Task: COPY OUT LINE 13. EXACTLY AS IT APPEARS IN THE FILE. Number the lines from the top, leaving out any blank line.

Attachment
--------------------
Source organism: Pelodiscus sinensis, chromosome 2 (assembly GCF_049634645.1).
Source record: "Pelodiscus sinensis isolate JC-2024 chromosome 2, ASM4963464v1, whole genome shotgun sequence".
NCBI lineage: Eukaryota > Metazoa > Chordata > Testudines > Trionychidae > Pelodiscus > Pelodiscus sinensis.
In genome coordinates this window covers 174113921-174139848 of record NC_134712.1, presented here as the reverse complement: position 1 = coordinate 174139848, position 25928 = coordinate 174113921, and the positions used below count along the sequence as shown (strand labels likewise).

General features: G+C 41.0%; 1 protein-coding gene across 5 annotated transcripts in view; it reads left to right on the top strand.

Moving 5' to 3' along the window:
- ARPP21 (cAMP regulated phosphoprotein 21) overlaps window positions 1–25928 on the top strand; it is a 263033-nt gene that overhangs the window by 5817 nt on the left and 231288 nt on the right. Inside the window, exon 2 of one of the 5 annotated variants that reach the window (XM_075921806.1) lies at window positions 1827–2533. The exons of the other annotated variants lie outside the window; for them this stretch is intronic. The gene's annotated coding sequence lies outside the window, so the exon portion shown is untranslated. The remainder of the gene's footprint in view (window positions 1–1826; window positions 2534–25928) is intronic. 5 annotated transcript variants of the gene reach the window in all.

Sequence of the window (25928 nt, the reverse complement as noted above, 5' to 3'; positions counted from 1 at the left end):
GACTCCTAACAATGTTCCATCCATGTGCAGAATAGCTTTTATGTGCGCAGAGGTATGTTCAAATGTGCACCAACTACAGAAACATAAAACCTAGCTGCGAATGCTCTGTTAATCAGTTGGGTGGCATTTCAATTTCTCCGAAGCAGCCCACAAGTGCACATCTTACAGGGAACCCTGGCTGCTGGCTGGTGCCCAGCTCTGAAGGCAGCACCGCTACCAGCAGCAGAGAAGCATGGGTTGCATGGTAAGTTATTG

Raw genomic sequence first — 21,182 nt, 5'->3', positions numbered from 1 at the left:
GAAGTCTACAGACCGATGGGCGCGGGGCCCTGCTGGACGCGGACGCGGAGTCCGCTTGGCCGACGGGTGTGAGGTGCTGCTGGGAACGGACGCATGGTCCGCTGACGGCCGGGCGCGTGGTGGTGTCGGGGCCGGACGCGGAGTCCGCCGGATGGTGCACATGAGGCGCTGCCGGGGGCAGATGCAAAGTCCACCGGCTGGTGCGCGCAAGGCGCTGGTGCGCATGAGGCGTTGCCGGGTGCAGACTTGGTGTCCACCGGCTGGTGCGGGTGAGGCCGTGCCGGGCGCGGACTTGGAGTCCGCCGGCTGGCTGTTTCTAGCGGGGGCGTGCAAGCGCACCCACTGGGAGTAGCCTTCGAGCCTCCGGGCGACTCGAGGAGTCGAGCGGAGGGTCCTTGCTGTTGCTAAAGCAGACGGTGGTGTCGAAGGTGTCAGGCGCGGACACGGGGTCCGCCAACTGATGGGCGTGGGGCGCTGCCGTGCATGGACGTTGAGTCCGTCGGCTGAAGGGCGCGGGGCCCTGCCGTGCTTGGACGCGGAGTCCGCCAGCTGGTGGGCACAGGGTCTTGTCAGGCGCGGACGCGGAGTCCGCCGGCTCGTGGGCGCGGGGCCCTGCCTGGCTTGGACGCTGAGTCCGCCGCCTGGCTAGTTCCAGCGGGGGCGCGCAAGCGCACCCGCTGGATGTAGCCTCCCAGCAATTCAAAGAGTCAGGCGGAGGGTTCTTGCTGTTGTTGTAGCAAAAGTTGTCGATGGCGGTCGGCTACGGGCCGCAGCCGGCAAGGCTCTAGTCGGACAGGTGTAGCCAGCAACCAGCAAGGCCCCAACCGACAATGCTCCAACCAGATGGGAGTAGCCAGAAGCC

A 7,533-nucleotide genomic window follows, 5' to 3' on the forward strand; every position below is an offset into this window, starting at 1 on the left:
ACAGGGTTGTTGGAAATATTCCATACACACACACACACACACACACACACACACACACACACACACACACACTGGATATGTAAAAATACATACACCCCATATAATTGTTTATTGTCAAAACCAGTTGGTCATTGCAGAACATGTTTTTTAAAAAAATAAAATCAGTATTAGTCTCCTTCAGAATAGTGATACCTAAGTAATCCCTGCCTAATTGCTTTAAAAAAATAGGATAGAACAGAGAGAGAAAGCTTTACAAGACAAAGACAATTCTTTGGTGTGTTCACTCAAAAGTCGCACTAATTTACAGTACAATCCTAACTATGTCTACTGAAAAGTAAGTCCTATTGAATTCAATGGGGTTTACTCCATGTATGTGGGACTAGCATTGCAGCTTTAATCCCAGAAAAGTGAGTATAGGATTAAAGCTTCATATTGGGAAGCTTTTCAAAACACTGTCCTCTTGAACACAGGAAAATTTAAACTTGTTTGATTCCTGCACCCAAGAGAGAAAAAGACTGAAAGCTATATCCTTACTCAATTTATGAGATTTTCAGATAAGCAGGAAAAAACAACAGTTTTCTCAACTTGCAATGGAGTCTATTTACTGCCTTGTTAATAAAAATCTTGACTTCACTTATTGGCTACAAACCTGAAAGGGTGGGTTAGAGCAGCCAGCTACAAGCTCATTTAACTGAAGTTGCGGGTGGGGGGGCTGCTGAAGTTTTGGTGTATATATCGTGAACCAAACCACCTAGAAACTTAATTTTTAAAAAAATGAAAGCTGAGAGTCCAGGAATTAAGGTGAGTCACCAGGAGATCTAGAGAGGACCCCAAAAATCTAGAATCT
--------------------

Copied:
ACAGGGTTGTTGGAAATATTCCATACACACACACACACACACACACACACACACACACACACACACACACACTGGATATGTAAAAATACATACACCCCATATAATTGTTTATTGTCAAAACCAGTTGGTCATTGCAGAACATGTTTTTTAAAAAAATAAAATCAGTATTAGTCTCCTTCAGAATAGTGATACCTAAGTAATCCCTGCCTAATTGCTTTAAAAAAATAGGATAGAACAGAGAGAGAAAGCTTTACAAGACAAAGACAATTCTTTGGTGTGTTCACTCAAAAGTCGCACTAATTTACAGTACAATCCTAACTATGTCTACTGAAAAGTAAGTCCTATTGAATTCAATGGGGTTTACTCCATGTATGTGGGACTAGCATTGCAGCTTTAATCCCAGAAAAGTGAGTATAGGATTAAAGCTTCATATTGGGAAGCTTTTCAAAACACTGTCCTCTTGAACACAGGAAAATTTAAACTTGTTTGATTCCTGCACCCAAGAGAGAAAAAGACTGAAAGCTATATCCTTACTCAATTTATGAGATTTTCAGATAAGCAGGAAAAAACAACAGTTTTCTCAACTTGCAATGGAGTCTATTTACTGCCTTGTTAATAAAAATCTTGACTTCACTTATTGGCTACAAACCTGAAAGGGTGGGTTAGAGCAGCCAGCTACAAGCTCATTTAACTGAAGTTGCGGGTGGGGGGGCTGCTGAAGTTTTGGTGTATATATCGTGAACCAAACCACCTAGAAACTTAATTTTTAAAAAAATGAAAGCTGAGAGTCCAGGAATTAAGGTGAGTCACCAGGAGATCTAGAGAGGACCCCAAAAATCTAGAATCT